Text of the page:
Eyes deliver four-fifths of the information that our brain receives. However, when it comes to eye diseases, one might miss marking any symptoms, since they are not easily detected or may be painless. There are several common and rare eye conditions which affect vision. A healthy retina is essential for clear vision. Retinal diseases are common as they can affect any part of the eye retina. As retinal diseases affect the vital eye tissue, it causes serious problems, affects vision, some even leading to blindness.
Common types of Retinal problems
Some common types of retinal diseases include:
Floaters are generally small, black shapes which appear as squiggles, spots or threads in vision. They appear to float along with the movement of the eyes.
Symptoms of floaters may include:
- Small shapes in the vision that appear as dark specks, transparent strings of floating material.
- Small shapes, threads or strings which drift out of the line of vision.
- Floaters are noticeable when you look at a plain bright background.
Floaters occur when the vitreous layer, which is normally clear, a gel-like substance located in the centre of the eye becomes more liquid and clumps cast a shadow on the retina. They can be:
Age-related: Some eye conditions like severe near-sightedness, Vitreous haemorrhage, Inflammation in the back of the eye, bleeding in the eye etc. cause floaters.
2) Retinal Tear
A retinal tear is a condition that occurs when the vitreous layer shrinks and peels away from the thin layer of tissue with enough traction to cause a tear or damage in the retina.
- Sudden onset of floaters in the eye.
- Photopsia or flashes of light
- In some patients, a retinal tear may not show any noticeable symptoms.
By birth, the vitreous is attached to the retina. However, the gel separates from the lining of the retina as a normal ageing process. In the majority of the people, this process happens without any issue. However, people with “sticky” vitreous face retinal tear once the vitreous layer separates from the retina.
3) Retinal detachment
A condition where the retinal layer separates from the back of the eye, and this occurs when the fluid vitreous passes through a retinal tear. It distances the retina away from its normal position.
Although retinal detachment itself is painless, here are some warning symptoms which almost always appear before it occurs:
- The sudden appearance of floaters in the vision field
- Flashes of light in the affected eye
- Blurred vision
- Reduced peripheral vision
- A curtain-like shadow over the field of vision.
- Age-related changes in the eye
- An eye injury
- Lattice degeneration
- Previous eye surgery for cataracts
- A family history of retinal detachment.
4) Diabetic retinopathy
A condition like Diabetic retinopathy is caused by high blood sugar levels that damage the blood vessels of the light-sensitive retina.
Diabetic retinopathy, in its early stages, is painless and hard to notice. It doesn’t show any noticeable symptoms until it’s further advanced. As diabetic retinopathy progresses, it shows the following signs:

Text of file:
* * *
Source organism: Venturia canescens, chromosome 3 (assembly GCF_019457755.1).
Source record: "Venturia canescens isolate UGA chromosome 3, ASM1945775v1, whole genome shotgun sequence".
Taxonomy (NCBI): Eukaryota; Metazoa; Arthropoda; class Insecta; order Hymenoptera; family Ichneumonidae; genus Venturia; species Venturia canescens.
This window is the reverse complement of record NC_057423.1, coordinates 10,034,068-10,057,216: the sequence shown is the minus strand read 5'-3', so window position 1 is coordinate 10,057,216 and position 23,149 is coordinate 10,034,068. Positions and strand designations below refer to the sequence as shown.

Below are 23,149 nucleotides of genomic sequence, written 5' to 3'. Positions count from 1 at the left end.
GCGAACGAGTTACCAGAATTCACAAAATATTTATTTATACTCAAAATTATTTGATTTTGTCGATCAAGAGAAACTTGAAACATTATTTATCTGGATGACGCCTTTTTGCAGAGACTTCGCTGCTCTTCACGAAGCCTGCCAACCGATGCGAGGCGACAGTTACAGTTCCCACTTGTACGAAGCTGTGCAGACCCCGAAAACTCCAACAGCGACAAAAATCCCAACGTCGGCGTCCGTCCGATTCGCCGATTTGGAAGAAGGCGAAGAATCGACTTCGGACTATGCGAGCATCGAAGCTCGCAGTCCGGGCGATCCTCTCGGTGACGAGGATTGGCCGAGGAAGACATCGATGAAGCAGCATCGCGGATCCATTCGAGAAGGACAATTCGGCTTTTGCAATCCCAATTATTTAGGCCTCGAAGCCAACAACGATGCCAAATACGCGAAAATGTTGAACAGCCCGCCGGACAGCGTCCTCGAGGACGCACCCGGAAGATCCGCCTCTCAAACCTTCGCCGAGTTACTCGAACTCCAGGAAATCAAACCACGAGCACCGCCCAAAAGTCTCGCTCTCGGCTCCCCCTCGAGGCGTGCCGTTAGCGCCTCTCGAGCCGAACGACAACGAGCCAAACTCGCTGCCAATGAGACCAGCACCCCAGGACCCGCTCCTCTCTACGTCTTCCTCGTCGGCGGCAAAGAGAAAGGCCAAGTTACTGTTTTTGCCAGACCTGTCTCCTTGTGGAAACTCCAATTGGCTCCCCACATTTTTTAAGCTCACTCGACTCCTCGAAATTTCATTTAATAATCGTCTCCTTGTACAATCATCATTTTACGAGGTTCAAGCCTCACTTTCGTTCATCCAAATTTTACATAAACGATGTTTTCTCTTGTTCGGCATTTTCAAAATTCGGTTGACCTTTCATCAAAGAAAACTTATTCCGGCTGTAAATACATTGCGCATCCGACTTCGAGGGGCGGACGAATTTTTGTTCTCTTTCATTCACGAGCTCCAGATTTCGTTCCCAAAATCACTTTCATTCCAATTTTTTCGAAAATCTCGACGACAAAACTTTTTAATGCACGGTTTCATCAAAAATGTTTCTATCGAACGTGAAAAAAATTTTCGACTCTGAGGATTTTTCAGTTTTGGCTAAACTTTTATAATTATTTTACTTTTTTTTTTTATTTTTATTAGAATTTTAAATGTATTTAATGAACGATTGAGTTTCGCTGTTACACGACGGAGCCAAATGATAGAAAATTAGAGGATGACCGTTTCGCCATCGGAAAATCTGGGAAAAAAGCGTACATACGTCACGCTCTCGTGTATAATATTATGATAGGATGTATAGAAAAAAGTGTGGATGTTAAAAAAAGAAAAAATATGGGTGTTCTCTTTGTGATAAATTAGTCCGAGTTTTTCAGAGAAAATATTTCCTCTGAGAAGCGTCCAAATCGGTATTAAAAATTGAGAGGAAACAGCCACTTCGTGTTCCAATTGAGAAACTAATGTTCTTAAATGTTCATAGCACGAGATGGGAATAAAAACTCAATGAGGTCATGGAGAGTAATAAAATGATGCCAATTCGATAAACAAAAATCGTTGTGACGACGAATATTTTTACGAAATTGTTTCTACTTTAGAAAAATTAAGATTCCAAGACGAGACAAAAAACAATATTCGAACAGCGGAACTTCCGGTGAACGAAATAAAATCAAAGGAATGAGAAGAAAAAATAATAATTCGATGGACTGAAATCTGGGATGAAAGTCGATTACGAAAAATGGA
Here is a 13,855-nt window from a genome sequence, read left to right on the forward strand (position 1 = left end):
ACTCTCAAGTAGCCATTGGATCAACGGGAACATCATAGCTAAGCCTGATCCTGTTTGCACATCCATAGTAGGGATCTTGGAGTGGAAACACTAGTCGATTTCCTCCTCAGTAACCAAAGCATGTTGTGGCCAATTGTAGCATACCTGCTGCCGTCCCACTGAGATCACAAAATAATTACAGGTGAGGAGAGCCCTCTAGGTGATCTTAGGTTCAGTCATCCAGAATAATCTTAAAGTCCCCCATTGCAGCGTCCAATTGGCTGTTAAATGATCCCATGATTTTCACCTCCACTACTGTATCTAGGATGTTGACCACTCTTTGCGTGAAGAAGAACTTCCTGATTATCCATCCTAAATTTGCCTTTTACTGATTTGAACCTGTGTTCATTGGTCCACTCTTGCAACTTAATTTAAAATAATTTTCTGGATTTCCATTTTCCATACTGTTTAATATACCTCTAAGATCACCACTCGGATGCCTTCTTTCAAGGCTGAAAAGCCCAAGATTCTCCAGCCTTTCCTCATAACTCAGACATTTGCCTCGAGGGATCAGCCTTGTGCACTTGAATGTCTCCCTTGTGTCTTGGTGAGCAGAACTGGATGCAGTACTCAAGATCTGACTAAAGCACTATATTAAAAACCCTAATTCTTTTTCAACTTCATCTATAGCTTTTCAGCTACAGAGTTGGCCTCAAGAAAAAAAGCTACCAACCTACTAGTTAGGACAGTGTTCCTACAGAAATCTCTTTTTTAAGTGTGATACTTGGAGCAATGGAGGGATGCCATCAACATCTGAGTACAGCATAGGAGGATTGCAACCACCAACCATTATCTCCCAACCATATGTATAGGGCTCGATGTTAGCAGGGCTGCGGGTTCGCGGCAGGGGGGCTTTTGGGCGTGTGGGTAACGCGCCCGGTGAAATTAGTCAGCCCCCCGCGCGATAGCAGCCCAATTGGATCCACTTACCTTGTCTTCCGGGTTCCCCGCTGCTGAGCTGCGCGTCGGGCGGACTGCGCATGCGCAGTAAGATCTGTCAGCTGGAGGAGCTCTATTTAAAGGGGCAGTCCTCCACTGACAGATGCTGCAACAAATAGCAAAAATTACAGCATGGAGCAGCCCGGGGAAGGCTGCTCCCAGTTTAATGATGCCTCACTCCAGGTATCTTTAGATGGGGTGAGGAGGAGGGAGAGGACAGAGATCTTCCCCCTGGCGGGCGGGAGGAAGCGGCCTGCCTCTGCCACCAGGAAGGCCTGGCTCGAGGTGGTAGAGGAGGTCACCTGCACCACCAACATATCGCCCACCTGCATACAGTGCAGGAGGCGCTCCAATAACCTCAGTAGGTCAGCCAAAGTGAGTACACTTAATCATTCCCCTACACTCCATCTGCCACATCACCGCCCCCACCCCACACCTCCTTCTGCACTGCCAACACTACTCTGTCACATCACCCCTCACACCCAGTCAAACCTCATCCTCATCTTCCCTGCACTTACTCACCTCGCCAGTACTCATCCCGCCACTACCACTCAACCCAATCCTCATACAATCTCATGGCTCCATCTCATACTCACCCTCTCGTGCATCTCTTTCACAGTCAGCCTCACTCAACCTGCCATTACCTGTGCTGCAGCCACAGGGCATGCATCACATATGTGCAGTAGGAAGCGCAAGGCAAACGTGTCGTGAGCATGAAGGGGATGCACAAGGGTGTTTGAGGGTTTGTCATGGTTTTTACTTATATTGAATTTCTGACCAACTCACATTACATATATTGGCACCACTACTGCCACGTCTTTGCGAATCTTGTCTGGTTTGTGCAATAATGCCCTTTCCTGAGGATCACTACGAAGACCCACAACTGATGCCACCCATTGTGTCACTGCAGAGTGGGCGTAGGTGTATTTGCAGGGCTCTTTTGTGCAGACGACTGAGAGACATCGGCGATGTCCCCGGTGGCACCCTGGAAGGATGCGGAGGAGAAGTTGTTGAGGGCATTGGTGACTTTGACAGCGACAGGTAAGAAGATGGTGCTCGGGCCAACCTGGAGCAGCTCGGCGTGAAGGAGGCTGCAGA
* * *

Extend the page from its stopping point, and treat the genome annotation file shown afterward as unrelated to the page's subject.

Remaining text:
- Gradually worsening of vision
- Sudden loss of vision
- Impaired colour vision
- Blurred vision or empty areas in your vision
In this condition, there is an abnormal growth of blood vessels from the retina that causes scarring and bleeding. The blood vessels deteriorate and leak fluid into and under the retina. This leads to retinal swelling, which eventually blurs or distorts the vision.
5) Epiretinal membrane
Epiretinal membrane is a thin, delicate, transparent tissue-like scar or membrane that forms over the macula. The membrane pulls the retina and distorts the vision.
- The epiretinal membrane does not cause total blindness, but it typically affects the central vision. However, the peripheral vision of the affected eye remains unaffected.
- Blurring of vision
- A distorted central part of the vision.
Epiretinal membrane is caused by the formation of a thin and delicate sheet of fibrous tissue on the macula. This membrane acts as a film, obstructing the vision. It can contract like the scar tissue and can pull the retina, causing puckering of the macula. All this leads to distorted vision or swelling of the retina.
6) Macular hole
It is a small gap or defect in the centre of the retina (macula). It may develop from abnormal traction between the vitreous and the retina, or due to an eye injury. A macular hole is very common in people aged 50 to 70.
- Affected central vision
- Difficulty in reading
- Black or grey spots in the vision
- Black areas in the vision
- Blurring or distorted vision.
- Straight lines of poles, text lines etc. appear bent or wavy.
As a normal process of ageing, the vitreous gel present inside the eye shrinks naturally. During this process, it pulls away from the retina with no problems. Occasionally, the vitreous gel can stick on the retina, causing the macula to stretch and create a hole.
7) Macular degeneration
In macular degeneration, the centre of the retina (macula) begins to deteriorate.
- Blurred central vision
- Blindspot in the centre of the visual field
- Changed or reduced colour perception.
The exact cause of macular degeneration is still unknown. Changes occur in the retina as we age. It is also suspected that genetic and environmental factors are involved in the development of this retinal disease.
8) Retinal Vein Occlusion
Also known as ‘eye stroke’, this is a condition in which one of the veins carrying blood from the retina to the heart gets blocked.
- Blurred vision
- Empty blank spaces in the vision
- Eye pain
- Pressure in the eye
A vein gets blocked generally as a result of a blood clot. This blockage obstructs the flow of blood. Although the exact cause of this is still unknown, certain conditions like glaucoma, high cholesterol, diabetes, and high blood pressure make it more likely.
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